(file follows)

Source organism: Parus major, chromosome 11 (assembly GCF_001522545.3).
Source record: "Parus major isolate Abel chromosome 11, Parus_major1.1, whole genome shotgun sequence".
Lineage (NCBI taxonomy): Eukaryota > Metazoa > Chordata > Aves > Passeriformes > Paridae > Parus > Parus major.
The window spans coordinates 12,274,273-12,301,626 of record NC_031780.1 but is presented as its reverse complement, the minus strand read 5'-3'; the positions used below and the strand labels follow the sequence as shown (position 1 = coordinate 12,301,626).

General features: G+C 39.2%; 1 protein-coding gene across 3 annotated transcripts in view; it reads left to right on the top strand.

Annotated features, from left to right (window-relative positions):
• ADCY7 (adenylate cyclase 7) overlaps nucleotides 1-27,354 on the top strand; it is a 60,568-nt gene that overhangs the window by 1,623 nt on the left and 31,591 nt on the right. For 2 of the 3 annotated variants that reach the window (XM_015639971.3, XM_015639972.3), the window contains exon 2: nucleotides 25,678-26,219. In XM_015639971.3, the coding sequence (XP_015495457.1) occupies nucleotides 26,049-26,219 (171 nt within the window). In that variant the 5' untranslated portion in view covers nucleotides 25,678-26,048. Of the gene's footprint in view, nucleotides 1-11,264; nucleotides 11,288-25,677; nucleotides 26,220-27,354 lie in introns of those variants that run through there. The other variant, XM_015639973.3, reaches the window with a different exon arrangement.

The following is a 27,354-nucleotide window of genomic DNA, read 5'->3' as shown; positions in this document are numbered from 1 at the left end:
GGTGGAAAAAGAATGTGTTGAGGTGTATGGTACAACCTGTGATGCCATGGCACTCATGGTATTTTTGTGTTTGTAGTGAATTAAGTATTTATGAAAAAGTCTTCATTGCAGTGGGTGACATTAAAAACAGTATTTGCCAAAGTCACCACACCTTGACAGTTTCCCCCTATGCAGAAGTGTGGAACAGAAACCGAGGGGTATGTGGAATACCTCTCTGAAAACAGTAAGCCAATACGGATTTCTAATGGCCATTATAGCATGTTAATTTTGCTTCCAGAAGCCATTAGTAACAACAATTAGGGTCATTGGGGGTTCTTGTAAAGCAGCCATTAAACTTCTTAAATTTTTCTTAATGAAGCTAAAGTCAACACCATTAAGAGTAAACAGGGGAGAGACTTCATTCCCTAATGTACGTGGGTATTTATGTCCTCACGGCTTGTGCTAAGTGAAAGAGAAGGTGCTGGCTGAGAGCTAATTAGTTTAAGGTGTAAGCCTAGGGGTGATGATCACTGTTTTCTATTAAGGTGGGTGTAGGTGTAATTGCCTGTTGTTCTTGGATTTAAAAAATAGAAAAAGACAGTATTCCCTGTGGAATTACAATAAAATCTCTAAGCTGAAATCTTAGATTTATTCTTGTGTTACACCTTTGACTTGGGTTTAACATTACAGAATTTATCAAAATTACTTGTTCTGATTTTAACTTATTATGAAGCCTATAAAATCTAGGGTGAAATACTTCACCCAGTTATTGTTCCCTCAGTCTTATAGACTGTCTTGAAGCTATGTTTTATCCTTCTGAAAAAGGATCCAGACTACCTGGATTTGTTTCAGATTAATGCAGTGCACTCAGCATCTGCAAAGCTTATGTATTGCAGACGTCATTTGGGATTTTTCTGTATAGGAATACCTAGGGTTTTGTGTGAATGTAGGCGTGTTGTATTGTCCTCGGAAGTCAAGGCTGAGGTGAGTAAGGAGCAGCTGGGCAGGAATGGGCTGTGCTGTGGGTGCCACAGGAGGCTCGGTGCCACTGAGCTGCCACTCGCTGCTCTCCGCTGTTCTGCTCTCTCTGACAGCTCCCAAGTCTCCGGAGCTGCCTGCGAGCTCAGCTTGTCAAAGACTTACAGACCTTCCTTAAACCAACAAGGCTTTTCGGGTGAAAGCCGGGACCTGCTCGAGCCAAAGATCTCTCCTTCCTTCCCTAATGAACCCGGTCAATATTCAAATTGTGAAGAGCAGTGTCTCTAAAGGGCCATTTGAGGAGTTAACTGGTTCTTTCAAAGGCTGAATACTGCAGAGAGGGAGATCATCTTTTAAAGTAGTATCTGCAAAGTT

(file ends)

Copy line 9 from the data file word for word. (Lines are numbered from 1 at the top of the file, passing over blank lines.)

GGTGGAAAAAGAATGTGTTGAGGTGTATGGTACAACCTGTGATGCCATGGCACTCATGGTATTTTTGTGTTTGTAGTGAATTAAGTATTTATGAAAAAGTCTTCATTGCAGTGGGTGACATTAAAAACAGTATTTGCCAAAGTCACCACACCTTGACAGTTTCCCCCTATGCAGAAGTGTGGAACAGAAACCGAGGGGTATGTGGAATACCTCTCTGAAAACAGTAAGCCAATACGGATTTCTAATGGCCATTATAGCATGTTAATTTTGCTTCCAGAAGCCATTAGTAACAACAATTAGGGTCATTGGGGGTTCTTGTAAAGCAGCCATTAAACTTCTTAAATTTTTCTTAATGAAGCTAAAGTCAACACCATTAAGAGTAAACAGGGGAGAGACTTCATTCCCTAATGTACGTGGGTATTTATGTCCTCACGGCTTGTGCTAAGTGAAAGAGAAGGTGCTGGCTGAGAGCTAATTAGTTTAAGGTGTAAGCCTAGGGGTGATGATCACTGTTTTCTATTAAGGTGGGTGTAGGTGTAATTGCCTGTTGTTCTTGGATTTAAAAAATAGAAAAAGACAGTATTCCCTGTGGAATTACAATAAAATCTCTAAGCTGAAATCTTAGATTTATTCTTGTGTTACACCTTTGACTTGGGTTTAACATTACAGAATTTATCAAAATTACTTGTTCTGATTTTAACTTATTATGAAGCCTATAAAATCTAGGGTGAAATACTTCACCCAGTTATTGTTCCCTCAGTCTTATAGACTGTCTTGAAGCTATGTTTTATCCTTCTGAAAAAGGATCCAGACTACCTGGATTTGTTTCAGATTAATGCAGTGCACTCAGCATCTGCAAAGCTTATGTATTGCAGACGTCATTTGGGATTTTTCTGTATAGGAATACCTAGGGTTTTGTGTGAATGTAGGCGTGTTGTATTGTCCTCGGAAGTCAAGGCTGAGGTGAGTAAGGAGCAGCTGGGCAGGAATGGGCTGTGCTGTGGGTGCCACAGGAGGCTCGGTGCCACTGAGCTGCCACTCGCTGCTCTCCGCTGTTCTGCTCTCTCTGACAGCTCCCAAGTCTCCGGAGCTGCCTGCGAGCTCAGCTTGTCAAAGACTTACAGACCTTCCTTAAACCAACAAGGCTTTTCGGGTGAAAGCCGGGACCTGCTCGAGCCAAAGATCTCTCCTTCCTTCCCTAATGAACCCGGTCAATATTCAAATTGTGAAGAGCAGTGTCTCTAAAGGGCCATTTGAGGAGTTAACTGGTTCTTTCAAAGGCTGAATACTGCAGAGAGGGAGATCATCTTTTAAAGTAGTATCTGCAAAGTT